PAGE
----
The Global Fund has saved more than 44 million lives since our inception in 2002. This includes 64% fewer deaths from HIV and 54% fewer HIV infections compared to 2002. This year, the Global Fund is launching our Seventh Replenishment fundraising campaign to raise at least US$18 billion to fight HIV, TB and malaria and build stronger systems for health, and thus reinforce pandemic preparedness. At least US$18 billion would save 20 million lives, cut the death rate from HIV, TB and malaria by 64% and strengthen systems for health to build a healthier, more equitable world. We must fight for a world where barriers to health – on grounds of gender, sexuality, sexual orientation, or any other reason – fall down.
Borys Grachov is an LGBTQI+ activist from Ukraine and the coordinator of the Global Fund-supported National Paralegal Hub, a paralegal network run by the country’s largest LGBTQI+ organization, Alliance Global. In the last few months, paralegals have helped dozens of people who have lost their homes to find temporary shelter. They have helped people who have gotten stuck in the middle of hostilities get to safety. They have assisted people who have relocated to other parts of the country to secure new supplies of antiretroviral medications, pre-exposure prophylaxis (PrEP) and condoms. Paralegals also continue to document incidents that are not related to the conflict, such as violence based on sexual orientation or gender identity.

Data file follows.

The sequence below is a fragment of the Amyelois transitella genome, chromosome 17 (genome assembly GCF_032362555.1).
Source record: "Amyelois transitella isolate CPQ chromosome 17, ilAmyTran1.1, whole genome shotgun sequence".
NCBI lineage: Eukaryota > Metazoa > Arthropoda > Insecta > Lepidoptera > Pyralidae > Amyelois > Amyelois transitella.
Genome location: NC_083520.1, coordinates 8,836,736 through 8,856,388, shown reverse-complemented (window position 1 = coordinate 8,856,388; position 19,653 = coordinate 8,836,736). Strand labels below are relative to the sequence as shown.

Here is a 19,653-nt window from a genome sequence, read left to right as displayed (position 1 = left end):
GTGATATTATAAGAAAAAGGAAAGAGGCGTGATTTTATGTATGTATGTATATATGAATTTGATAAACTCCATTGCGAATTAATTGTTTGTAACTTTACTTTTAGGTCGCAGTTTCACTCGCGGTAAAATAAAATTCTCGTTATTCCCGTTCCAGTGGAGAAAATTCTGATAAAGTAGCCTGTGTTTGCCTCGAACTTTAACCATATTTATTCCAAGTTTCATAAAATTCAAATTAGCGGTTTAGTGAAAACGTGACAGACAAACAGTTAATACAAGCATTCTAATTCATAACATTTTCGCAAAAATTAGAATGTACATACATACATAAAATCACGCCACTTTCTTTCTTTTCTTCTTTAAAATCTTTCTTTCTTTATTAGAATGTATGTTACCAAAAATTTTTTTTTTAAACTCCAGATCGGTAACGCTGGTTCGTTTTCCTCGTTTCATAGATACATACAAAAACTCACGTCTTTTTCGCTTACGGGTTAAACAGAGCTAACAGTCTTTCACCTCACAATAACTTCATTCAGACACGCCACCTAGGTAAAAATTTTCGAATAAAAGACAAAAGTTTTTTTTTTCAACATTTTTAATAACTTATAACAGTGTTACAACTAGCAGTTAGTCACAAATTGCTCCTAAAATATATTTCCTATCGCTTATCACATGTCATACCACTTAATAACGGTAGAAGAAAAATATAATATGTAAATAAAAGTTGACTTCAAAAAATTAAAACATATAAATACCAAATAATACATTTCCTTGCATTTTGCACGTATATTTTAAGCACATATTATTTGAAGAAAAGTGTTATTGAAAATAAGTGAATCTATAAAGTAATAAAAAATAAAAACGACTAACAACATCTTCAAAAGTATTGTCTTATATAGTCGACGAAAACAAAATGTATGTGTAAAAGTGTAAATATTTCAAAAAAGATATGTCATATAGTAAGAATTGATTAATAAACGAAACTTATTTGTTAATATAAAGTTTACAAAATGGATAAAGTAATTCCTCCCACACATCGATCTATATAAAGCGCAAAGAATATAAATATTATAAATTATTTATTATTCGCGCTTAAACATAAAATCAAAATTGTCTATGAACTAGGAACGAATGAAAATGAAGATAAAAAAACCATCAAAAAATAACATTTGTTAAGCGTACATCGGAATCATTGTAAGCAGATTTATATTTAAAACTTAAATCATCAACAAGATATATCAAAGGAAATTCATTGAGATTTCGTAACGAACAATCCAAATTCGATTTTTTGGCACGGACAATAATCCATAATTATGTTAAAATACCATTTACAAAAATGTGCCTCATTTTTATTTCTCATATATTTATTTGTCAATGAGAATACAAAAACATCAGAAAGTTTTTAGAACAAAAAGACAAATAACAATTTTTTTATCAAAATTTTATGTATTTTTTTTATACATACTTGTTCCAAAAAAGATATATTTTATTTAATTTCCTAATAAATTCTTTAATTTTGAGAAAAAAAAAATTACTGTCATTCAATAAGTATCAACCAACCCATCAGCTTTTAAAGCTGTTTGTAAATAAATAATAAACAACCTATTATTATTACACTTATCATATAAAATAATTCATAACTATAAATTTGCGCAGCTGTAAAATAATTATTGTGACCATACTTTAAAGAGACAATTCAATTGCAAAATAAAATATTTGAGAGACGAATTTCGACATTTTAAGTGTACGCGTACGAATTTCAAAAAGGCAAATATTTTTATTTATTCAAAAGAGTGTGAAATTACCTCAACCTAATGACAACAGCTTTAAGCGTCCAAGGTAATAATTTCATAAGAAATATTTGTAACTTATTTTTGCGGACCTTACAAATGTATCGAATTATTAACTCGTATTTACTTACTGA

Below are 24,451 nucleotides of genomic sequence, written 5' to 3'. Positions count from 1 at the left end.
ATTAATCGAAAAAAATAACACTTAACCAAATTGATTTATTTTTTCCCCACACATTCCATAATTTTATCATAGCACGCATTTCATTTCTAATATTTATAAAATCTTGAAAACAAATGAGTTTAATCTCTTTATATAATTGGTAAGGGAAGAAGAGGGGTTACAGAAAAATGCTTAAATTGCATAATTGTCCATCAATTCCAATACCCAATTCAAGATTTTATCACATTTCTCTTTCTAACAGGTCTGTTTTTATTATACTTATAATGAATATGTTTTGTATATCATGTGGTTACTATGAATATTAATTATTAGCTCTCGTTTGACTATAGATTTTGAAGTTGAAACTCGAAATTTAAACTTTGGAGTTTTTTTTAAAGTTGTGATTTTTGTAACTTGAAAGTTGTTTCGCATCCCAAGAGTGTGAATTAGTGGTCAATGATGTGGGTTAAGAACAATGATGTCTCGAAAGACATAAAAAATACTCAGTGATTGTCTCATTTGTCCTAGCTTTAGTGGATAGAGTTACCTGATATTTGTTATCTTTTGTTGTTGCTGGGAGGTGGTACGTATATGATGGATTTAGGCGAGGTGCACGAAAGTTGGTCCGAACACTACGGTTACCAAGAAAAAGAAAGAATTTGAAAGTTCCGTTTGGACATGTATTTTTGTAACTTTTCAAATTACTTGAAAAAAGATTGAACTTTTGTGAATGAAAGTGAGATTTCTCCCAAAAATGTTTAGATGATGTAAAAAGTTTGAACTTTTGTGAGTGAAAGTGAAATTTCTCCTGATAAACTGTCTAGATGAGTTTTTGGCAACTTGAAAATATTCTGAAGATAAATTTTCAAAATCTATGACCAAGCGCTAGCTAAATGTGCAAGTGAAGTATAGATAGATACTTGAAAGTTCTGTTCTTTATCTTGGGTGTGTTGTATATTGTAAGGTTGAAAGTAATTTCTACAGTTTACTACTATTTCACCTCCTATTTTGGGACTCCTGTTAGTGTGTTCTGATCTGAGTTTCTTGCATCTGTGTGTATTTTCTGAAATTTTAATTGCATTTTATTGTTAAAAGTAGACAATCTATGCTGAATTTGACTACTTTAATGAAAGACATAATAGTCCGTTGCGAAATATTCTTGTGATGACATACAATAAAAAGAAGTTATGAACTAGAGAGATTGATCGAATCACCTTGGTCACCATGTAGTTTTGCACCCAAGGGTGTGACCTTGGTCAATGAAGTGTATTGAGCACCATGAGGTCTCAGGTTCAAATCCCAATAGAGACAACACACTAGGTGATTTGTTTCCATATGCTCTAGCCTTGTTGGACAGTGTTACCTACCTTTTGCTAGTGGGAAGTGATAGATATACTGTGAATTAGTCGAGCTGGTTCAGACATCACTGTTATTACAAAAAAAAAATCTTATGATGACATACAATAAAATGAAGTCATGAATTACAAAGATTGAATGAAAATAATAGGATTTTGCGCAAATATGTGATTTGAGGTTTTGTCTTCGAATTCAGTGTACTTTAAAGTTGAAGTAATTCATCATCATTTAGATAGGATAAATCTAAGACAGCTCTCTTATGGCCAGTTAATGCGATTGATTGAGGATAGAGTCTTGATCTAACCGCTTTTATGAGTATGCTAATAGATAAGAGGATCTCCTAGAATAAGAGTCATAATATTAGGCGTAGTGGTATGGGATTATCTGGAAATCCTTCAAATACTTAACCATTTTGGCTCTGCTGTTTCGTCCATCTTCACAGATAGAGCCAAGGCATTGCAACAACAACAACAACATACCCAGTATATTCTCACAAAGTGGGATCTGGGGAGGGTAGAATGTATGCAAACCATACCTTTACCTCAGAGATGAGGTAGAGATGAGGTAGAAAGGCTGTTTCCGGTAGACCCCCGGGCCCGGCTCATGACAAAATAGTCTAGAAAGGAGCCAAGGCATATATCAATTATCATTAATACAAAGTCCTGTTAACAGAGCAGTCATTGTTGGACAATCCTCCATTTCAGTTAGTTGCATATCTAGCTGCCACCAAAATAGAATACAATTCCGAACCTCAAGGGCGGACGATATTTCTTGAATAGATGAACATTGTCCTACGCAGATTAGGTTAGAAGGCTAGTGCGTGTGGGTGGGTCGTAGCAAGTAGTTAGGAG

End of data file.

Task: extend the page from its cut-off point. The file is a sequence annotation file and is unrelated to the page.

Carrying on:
About the Global Fund
The Global Fund invests more than US$4 billion a year to defeat HIV, TB and malaria and ensure a healthier, safer, equitable future for all. Since the beginning of the COVID-19 pandemic, we have invested an additional US$4.3 billion to fight the new pandemic and reinforce systems for health. We unite the world to find solutions that have the most impact, and we take them to scale worldwide. It’s working. Together, we have saved 44 million lives. We won’t stop until the job is finished.
This article is originally published by The Global Fund.